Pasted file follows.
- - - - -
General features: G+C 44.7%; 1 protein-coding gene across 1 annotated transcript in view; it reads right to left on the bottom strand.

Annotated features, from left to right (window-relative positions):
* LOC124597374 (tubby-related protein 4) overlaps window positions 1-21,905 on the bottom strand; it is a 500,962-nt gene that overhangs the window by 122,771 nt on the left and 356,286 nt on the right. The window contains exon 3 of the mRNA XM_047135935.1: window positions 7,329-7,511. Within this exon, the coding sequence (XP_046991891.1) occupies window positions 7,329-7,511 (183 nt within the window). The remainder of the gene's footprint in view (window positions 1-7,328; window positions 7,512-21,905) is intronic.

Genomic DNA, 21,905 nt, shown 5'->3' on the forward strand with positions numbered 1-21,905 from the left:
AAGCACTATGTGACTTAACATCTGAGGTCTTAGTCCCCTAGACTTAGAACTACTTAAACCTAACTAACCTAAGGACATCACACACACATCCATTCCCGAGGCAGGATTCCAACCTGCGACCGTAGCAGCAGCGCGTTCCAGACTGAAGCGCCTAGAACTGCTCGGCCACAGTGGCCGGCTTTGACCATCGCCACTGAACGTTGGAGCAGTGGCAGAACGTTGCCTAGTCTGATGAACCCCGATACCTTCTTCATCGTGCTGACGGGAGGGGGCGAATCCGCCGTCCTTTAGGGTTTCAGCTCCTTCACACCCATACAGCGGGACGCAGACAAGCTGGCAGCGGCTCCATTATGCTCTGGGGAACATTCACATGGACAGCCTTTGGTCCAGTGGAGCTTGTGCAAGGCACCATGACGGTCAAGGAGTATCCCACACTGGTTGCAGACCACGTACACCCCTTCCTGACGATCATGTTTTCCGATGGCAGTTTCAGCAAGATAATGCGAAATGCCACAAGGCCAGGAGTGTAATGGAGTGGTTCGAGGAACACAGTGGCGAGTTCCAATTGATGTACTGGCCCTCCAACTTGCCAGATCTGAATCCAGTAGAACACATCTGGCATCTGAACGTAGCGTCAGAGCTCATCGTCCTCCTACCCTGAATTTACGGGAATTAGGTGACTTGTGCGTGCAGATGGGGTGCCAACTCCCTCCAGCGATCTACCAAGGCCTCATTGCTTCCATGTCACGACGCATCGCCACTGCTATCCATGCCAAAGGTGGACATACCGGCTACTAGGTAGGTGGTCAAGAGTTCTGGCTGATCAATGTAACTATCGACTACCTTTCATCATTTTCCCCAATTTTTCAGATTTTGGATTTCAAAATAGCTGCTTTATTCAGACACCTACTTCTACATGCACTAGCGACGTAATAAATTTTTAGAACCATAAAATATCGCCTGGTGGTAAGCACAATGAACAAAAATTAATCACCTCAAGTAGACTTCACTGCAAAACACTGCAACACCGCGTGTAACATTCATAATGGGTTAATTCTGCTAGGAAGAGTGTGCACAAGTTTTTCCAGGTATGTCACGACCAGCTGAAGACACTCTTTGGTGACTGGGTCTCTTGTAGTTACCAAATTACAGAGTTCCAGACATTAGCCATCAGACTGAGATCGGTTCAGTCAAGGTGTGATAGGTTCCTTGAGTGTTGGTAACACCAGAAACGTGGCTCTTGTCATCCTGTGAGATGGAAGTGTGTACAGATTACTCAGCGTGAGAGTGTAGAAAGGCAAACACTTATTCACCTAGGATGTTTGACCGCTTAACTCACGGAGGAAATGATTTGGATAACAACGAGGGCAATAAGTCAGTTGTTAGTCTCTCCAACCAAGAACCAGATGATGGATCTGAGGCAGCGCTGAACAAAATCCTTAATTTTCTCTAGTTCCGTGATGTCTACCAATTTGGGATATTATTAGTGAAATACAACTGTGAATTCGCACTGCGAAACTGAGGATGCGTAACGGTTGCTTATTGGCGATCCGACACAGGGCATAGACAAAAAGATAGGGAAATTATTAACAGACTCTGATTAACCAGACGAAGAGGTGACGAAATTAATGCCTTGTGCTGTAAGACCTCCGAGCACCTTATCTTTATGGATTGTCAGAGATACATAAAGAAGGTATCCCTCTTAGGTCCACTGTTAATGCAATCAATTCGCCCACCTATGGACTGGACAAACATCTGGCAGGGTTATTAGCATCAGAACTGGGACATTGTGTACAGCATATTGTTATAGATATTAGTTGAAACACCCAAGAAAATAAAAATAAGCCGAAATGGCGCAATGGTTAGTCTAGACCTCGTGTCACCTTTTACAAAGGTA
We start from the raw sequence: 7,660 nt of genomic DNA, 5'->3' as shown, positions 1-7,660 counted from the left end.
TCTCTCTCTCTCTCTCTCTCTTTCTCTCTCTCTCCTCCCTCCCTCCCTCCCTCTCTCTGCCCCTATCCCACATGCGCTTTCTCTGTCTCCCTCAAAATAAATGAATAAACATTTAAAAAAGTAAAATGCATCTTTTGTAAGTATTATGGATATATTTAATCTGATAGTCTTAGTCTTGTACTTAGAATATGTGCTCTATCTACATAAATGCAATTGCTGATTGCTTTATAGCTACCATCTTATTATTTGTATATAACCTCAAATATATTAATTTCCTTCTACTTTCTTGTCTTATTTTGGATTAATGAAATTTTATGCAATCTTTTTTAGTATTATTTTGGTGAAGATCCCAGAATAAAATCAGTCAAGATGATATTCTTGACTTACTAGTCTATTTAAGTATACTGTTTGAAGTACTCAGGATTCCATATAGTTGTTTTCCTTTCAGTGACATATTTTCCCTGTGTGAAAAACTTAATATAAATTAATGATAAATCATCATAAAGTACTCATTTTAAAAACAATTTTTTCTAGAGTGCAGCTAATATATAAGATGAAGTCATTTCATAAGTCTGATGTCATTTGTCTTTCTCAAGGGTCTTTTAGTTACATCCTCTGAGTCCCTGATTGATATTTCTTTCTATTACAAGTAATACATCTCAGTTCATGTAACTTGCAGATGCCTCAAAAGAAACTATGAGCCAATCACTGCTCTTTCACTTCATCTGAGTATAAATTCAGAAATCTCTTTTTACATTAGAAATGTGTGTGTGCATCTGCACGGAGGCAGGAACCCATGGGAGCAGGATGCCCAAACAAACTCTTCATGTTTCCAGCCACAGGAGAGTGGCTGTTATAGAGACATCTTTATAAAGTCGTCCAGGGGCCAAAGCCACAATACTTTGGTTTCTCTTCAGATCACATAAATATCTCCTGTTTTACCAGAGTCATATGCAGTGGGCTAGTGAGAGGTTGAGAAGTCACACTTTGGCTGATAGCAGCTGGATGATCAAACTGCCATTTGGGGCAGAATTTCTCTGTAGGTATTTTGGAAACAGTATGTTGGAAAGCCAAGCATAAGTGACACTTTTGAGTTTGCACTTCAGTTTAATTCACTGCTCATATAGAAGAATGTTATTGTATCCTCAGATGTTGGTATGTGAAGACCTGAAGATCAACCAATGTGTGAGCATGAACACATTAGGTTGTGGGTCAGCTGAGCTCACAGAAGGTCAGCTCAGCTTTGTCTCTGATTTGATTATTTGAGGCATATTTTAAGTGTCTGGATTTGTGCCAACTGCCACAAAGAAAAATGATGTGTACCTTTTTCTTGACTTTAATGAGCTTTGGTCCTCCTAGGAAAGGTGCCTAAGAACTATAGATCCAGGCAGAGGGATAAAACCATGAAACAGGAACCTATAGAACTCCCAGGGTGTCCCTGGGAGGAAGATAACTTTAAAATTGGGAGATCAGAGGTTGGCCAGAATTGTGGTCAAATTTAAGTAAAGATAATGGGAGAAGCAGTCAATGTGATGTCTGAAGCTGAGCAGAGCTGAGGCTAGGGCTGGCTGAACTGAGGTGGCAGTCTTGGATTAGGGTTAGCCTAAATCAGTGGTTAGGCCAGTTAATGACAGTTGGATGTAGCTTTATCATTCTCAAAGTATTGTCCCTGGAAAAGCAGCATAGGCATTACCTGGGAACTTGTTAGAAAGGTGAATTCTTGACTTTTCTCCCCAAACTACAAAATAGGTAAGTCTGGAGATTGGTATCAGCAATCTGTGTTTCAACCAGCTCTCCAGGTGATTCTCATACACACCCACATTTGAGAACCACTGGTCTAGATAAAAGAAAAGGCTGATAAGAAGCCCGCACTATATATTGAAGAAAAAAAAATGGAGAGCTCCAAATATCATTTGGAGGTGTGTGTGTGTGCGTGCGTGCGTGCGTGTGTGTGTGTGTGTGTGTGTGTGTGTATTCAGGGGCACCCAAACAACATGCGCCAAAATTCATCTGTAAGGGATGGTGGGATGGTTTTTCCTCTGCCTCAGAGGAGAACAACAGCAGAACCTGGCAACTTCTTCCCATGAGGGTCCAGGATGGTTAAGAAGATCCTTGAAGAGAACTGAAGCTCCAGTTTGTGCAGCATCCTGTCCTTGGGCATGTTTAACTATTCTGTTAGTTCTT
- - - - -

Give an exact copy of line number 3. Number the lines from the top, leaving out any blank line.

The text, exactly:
* LOC124597374 (tubby-related protein 4) overlaps window positions 1-21,905 on the bottom strand; it is a 500,962-nt gene that overhangs the window by 122,771 nt on the left and 356,286 nt on the right. The window contains exon 3 of the mRNA XM_047135935.1: window positions 7,329-7,511. Within this exon, the coding sequence (XP_046991891.1) occupies window positions 7,329-7,511 (183 nt within the window). The remainder of the gene's footprint in view (window positions 1-7,328; window positions 7,512-21,905) is intronic.